Charring casks increases the production of Trans methylotalactone and Cis methylloctalactone, which are colloquially known as the whisky lactones. They can have a fruity nutty aroma and in their pure form remind us of coconut.
Melanoidins arise from the breakdown of cellulose, these help to brown the spirit. A lightly toasted cask can contribute to deep brown colours and subtle almond, walnut, butter and maple notes. Higher levels of charring, can bring forth rich caramel and toffee flavours.
Casks can be partially rejuvenated by routing or wire brushing the inside of the cask. This exposes a fresher layer of wood which can then be re charred.
Only some cask components are replenished after this, namely those derived from cellulose, hemicellulose and lignin degredation. Levels of tannins and oak lactones are not replenished. The influence on spirit from a rejuvenated cask is very different from the influence of first or second fill cask. Hydrolysable tannins which are important to the relative astringency or mouthfeel are missing.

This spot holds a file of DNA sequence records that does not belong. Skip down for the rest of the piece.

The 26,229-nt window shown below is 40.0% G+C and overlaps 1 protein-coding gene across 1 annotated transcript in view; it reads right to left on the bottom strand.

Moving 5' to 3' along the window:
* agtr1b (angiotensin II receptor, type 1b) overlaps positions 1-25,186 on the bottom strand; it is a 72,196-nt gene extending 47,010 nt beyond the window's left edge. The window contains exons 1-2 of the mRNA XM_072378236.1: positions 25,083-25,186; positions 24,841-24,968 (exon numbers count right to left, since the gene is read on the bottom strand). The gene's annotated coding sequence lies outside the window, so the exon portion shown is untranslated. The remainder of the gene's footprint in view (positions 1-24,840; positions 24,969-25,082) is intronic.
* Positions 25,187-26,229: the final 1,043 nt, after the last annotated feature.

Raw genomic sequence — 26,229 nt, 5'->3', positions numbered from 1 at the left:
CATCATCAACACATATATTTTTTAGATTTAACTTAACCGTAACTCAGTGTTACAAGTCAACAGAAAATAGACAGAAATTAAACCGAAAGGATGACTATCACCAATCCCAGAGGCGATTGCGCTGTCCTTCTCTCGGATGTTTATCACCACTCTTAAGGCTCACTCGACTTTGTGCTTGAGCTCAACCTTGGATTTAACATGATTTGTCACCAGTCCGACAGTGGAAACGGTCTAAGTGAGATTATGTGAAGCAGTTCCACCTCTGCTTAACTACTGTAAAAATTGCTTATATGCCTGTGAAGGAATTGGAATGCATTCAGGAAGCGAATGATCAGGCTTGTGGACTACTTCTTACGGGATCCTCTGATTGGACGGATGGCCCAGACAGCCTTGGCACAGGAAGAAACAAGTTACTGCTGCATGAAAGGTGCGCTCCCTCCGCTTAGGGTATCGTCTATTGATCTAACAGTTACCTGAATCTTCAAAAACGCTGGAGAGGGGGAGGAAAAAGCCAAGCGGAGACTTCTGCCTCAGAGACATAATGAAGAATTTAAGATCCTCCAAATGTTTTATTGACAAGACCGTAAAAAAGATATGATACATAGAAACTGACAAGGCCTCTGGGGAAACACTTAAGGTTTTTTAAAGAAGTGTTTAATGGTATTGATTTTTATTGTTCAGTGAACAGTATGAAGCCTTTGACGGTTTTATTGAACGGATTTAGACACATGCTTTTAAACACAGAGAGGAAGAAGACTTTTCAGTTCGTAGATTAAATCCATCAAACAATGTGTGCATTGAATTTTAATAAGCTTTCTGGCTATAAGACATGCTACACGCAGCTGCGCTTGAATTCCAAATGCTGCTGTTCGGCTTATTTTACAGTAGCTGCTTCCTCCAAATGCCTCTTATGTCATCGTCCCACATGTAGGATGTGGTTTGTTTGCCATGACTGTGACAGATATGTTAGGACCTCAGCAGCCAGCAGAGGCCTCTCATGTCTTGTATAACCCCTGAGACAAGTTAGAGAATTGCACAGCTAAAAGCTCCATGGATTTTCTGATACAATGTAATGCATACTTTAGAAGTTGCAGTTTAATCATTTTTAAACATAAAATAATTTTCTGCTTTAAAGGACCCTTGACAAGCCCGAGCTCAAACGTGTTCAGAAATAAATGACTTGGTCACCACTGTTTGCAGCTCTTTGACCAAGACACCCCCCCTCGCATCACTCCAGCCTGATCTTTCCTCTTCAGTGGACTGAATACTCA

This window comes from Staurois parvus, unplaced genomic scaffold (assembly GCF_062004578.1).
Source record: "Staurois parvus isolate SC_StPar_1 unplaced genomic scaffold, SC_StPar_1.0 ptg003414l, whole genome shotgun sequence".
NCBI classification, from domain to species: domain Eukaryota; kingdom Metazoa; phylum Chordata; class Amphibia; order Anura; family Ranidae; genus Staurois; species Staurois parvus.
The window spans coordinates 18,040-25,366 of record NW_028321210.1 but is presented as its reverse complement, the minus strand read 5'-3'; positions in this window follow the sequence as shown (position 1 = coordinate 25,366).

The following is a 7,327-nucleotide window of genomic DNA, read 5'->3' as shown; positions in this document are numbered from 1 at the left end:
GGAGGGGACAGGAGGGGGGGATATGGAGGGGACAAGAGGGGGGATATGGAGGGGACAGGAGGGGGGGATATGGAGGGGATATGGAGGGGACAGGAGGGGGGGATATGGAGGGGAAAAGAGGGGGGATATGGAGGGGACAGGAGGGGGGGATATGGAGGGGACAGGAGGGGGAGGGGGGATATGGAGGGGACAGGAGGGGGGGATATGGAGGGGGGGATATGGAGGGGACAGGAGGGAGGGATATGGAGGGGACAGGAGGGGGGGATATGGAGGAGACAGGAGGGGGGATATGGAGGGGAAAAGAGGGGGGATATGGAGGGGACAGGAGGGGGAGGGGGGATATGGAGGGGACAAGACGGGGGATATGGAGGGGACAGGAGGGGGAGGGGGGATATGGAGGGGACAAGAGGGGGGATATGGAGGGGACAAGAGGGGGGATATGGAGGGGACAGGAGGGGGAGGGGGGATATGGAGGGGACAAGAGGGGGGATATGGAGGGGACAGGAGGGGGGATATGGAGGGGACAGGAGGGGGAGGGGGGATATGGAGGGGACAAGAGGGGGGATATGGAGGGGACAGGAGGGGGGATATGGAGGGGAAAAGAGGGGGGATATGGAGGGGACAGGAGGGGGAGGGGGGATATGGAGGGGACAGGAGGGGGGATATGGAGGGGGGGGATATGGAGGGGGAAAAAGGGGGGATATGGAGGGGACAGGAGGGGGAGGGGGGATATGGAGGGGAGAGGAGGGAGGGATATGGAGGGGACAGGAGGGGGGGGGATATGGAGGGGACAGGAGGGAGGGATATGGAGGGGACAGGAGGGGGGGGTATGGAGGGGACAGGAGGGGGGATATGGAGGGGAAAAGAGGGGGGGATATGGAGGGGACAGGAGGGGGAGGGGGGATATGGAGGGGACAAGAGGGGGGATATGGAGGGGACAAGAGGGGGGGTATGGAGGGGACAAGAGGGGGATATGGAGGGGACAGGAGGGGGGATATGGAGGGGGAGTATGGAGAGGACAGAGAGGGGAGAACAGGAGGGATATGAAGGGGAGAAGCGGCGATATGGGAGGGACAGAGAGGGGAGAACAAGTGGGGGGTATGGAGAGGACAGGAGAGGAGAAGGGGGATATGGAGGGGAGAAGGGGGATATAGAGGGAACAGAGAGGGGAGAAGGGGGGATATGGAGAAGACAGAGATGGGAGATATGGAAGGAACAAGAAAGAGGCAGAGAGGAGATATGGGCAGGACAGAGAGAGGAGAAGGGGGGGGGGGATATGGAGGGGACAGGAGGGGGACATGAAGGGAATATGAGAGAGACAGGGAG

If oak were not seasoned before use, the natural tannins would be so high that flavour imparted would be very bitter. Tannins are a natural deterrent for insects and bacteria in oak, similar to caffeine in coffee plants. We temper oak to fit our purpose as home for spirit.
Written by Rachel MacNeill